Naxos is also easily reachable from the busier islands of Santorini and Mykonos, so why not plan some island hopping to tick a couple more destinations off your bucket list?
While there’s plenty to keep all kinds of travellers entertained when visiting Naxos, history fanatics will be spoilt for choice. Firstly, there’s the historic Portara, or ‘Glass Door’. This is the only remaining part of the ancient Temple of Apollo, dating all the way back to 530BC, and it’s found just a short walk away from the main town.
Then there’s the 13th century Venetian Kastro, or ‘castle’, located in the island’s capital. Enter through its old wooden doors and allow your imagination to run wild! The Temple of Demeter in the village of Sangri is also worth a visit, constructed of Naxos marble way back in the 6th century BC. There’s a small museum here too that’s free to visit.
Looking to get outdoors and explore? Mount Zaz (Zeus) towers over the island at over 3280ft high, serving as the tallest point in the Cyclades. A typical hike here can take between 2-3 hours, so make sure you come armed with a map, plenty of water, and a snack or two to keep energy levels up. You don’t want to be stuck out there fading away in the sun!
For those who think four legs are better than two, take a tour with the Naxos Horse Riding Club. They offer excursions that take between 2-3 hours, trekking across the beach, through forests, and even wading in the waves!
Speaking of which, if you prefer water to land, you’ll obviously have plenty of options on Naxos too. Give windsurfing a try at Laguna Beach Park’s dedicated school – one of the safest spots in the entire world to give this watersport a try. Many companies also offer sailing trips around the island, with the possibility of chartering your own boat!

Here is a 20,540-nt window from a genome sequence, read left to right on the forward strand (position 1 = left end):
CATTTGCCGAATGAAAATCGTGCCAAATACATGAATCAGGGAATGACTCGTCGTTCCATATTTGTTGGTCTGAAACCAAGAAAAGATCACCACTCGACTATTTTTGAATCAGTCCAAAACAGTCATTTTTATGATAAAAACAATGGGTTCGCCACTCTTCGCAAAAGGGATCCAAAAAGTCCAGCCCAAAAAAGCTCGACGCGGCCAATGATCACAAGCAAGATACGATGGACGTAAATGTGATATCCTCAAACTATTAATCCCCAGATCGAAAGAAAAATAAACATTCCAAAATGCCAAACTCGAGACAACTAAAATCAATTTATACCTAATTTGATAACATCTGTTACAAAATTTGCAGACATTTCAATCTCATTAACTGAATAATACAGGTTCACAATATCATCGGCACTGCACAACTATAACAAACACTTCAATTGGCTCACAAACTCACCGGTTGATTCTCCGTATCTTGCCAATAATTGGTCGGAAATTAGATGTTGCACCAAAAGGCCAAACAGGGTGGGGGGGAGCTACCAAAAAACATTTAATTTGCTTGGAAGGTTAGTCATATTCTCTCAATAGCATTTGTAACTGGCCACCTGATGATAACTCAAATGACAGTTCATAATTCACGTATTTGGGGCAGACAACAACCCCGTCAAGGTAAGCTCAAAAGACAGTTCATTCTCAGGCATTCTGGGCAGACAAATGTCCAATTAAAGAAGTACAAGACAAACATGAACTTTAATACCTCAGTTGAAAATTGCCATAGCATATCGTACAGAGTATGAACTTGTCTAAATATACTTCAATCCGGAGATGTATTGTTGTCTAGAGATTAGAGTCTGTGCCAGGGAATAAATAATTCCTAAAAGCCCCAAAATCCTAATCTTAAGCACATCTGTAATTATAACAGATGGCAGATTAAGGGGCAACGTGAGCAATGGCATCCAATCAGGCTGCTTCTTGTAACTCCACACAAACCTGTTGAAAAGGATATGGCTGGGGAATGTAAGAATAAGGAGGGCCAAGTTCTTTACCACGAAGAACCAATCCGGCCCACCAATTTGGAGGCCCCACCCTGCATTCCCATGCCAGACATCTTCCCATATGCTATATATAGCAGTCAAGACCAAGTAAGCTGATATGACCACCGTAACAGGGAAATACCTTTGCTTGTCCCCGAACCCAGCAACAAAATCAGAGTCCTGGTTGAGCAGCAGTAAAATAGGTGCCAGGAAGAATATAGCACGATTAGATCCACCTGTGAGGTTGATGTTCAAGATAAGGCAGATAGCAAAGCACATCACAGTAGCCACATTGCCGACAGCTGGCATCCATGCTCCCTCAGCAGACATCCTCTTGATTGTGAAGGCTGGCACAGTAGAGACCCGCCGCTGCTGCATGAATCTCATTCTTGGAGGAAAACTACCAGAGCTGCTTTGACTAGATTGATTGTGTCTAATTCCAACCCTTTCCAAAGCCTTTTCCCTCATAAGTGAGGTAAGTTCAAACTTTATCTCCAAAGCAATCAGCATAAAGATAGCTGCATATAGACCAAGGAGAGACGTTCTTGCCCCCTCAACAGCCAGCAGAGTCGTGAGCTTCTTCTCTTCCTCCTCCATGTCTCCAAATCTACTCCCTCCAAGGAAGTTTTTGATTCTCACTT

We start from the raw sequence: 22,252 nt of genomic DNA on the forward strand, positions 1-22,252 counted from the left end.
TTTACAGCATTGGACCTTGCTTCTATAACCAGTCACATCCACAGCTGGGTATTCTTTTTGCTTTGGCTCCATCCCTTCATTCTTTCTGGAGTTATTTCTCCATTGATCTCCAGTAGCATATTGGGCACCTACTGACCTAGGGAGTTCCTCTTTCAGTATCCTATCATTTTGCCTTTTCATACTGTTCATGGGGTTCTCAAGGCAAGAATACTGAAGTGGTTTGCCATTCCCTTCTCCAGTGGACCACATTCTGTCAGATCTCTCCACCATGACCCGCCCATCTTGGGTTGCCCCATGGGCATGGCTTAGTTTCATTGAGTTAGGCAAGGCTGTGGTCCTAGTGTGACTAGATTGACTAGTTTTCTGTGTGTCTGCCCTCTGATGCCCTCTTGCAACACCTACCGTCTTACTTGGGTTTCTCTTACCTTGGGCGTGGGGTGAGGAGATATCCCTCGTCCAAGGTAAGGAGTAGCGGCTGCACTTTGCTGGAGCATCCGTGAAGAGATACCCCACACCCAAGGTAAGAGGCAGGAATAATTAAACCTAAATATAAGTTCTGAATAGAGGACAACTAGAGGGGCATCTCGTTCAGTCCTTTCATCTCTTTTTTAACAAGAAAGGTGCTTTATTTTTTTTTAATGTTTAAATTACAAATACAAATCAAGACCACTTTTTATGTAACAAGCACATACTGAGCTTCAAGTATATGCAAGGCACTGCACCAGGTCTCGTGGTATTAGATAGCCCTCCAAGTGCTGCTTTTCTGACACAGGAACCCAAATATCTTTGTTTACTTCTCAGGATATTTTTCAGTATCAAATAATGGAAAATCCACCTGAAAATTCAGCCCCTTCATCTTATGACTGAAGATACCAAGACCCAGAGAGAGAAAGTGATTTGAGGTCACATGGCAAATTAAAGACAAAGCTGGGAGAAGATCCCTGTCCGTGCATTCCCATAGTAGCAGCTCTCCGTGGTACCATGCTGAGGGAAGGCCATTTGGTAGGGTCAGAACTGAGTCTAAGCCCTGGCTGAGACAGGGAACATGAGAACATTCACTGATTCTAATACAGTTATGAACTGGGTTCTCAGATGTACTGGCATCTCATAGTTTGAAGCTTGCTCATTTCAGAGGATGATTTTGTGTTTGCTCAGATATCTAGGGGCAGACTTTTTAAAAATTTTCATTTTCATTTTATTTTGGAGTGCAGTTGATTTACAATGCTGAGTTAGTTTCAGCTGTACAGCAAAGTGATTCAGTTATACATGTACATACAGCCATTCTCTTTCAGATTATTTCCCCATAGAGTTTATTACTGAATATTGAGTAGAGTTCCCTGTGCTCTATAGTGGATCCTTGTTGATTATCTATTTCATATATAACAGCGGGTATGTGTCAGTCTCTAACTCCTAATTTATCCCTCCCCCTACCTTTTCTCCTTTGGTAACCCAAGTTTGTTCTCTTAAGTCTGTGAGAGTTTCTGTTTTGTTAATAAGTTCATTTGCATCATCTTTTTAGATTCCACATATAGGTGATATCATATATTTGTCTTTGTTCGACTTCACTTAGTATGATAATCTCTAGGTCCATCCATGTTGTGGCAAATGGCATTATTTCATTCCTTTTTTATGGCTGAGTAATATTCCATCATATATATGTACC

Despite being an island, Naxos’ lack of natural ports means that it’s actually lacking in the seafood department. Instead, you’ll find fine cuts of beef, lamb, pork, rooster and even rabbit on the menu – all elevated in flavour by the fertility of the land.
That also explains the wealth of locally grown ingredients available. In fact, most villages even have their own specialties that they love to show off! Dakos is one dish that makes excellent use of island produce – this traditional meze plate tops a slice of olive oil-soaked bread with chopped tomatoes, crumbled feta and fresh herbs.
A staple of Greek cuisine, gyros is popular here too, filling pita bread with grilled meat, tomato, onions, tzatziki sauce, and sometimes even chips! If you’re looking to eat lunch on the go, this is your best (and most filling) bet! After something simpler? Try a plate of fries smothered in melted Graviera cheese – Naxos’ very own variety made from goat’s milk. Other popular cheeses here include mizithra (an excellent pasta topping) and manouri (a lighter soft cheese).
To wash it all down, try Kitron. This citrus liqueur is made in Halki at one of Greece’s oldest operating distilleries. However, Naxos is actually said to be the island where Olympian Dionysus grew up, so if you prefer a glass of red or white with your meal, plan a visit to the Saint Anna Winery – it’s renowned for producing some of the island’s best bottles.
After a sweet ending to your day? Walnuts are grown widely across the island, and so incorporated into many desserts. Kataifi is one such example, similar in texture to baklava. It combines chopped walnuts with ground clove and cinnamon, wrapping everything up in crispy dough and smothering it in lemon syrup. Warning: you don’t need much of this to get a sugary kick! Melachrino also celebrates the popular nut, baking it into a dense cake that’s moistened up with Kitron.
Katafi with Walnuts and Lemon Syrup
Looking for the sandiest spots where little ones can happily build castles and splash about all day? Head to the west side. Plaka Beach is perhaps the most popular, with a whole host of restaurants and hotels to the north, while the south stretch is a little quieter. Agios Prokopios Beach is our top spot for families however, and you can easily reach it by bus from Naxos Town.
For the explorers among you, the Aliko area will hold endless appeal. It’s situated on the edge of a protected cedar forest and made up of four different beaches. Mikrolimano is the most intriguing – it’s home to an unfinished and abandoned hotel!
Finally, if you want to amp up the romance factor, head to Kastraki Beach around sunset. You can’t beat the glow coming from behind the neighbouring island of Paros.